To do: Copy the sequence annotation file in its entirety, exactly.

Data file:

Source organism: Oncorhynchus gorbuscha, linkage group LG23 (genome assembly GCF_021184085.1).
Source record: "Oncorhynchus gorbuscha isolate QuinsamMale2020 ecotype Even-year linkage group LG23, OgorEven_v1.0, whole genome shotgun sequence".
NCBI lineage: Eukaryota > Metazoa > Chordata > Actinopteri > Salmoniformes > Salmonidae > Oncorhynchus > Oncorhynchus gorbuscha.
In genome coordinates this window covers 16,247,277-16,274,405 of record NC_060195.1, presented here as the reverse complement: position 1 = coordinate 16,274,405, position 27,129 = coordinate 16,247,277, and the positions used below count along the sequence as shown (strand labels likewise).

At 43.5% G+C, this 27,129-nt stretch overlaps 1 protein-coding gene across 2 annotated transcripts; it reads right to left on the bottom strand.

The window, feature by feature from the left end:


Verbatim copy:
Source organism: Oncorhynchus gorbuscha, linkage group LG23 (genome assembly GCF_021184085.1).
Source record: "Oncorhynchus gorbuscha isolate QuinsamMale2020 ecotype Even-year linkage group LG23, OgorEven_v1.0, whole genome shotgun sequence".
NCBI lineage: Eukaryota > Metazoa > Chordata > Actinopteri > Salmoniformes > Salmonidae > Oncorhynchus > Oncorhynchus gorbuscha.
In genome coordinates this window covers 16,247,277-16,274,405 of record NC_060195.1, presented here as the reverse complement: position 1 = coordinate 16,274,405, position 27,129 = coordinate 16,247,277, and the positions used below count along the sequence as shown (strand labels likewise).

At 43.5% G+C, this 27,129-nt stretch overlaps 1 protein-coding gene across 2 annotated transcripts; it reads right to left on the bottom strand.

The window, feature by feature from the left end: